France 'Ready to Work' with Rowhani as Britain Hopes He Sets Iran on 'Different Course'

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France on Saturday acknowledged the election of moderate cleric Hassan Rowhani as Iran's new president, saying it was "ready to work" with him on issues ranging from Tehran's nuclear drive to the Syria conflict.

"The expectations of the international community with regard to Iran are significant, especially about its nuclear program and its involvement in Syria, " French Foreign Minister Laurent Fabius said in a statement.

"We are ready to work on them with the new president," he added as he praised the "Iranian people's resolute desire for democracy".

Meanwhile, Britain called on Rowhani to take Iran on a 'different course' following his victory in the presidential election.

"The Foreign Office notes the announcement of Hassan Rowhani's electoral victory," said an FCO statement.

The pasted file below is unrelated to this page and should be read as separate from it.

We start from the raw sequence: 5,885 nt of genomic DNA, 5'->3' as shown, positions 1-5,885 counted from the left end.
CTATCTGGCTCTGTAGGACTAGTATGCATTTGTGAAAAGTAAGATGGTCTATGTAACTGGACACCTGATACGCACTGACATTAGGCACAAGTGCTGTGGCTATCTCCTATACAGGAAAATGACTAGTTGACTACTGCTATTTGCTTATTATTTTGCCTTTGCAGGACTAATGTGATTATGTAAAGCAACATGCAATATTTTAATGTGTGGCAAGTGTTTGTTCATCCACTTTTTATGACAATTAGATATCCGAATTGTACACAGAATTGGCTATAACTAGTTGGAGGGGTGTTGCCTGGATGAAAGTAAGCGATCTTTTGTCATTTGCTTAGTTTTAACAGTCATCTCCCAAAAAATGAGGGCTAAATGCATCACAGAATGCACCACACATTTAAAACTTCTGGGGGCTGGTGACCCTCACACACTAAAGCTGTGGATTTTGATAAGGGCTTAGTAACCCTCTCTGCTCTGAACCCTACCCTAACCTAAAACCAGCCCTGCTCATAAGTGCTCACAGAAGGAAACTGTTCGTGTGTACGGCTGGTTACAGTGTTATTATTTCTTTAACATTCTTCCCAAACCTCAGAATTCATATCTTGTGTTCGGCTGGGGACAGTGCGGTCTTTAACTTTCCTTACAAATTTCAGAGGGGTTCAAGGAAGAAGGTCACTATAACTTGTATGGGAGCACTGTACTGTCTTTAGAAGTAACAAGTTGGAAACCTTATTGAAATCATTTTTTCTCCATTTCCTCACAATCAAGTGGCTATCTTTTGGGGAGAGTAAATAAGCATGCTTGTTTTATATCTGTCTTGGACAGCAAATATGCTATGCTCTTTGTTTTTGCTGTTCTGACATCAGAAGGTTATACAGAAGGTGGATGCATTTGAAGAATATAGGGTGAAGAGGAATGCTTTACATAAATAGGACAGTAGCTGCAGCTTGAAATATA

"We call on him to use the opportunity to set Iran on a different course for the future," added a spokesman for the ministry.

The FCO highlighted international concerns about Iran's nuclear program, its relationship with the international community and its human rights policy as areas where improvement was required.

Italian Foreign Minister Emma Bonino also said Italy hoped to launch a "relationship of renewed comprehension and constructive dialogue" with Iran after the election of its new president.

"Italy trusts that, with the new government of Iranian President Rowhani, it will be possible to work at developing bilateral relations and begin without delay a season of renewed comprehension and constructive dialogue between Iran and the international community," she said in a statement.

Bonino said she noted "with pleasure the proper carrying out of the presidential election in Iran."

Moderate cleric Rowhani was declared Iran's new president on Saturday in an outright election victory that ends eight years of conservative grip on the top office.

Rowhani, 64, a former top nuclear negotiator who has championed more constructive engagement with world powers, won outright with 18.6 million votes, or 50.68 percent of those cast.

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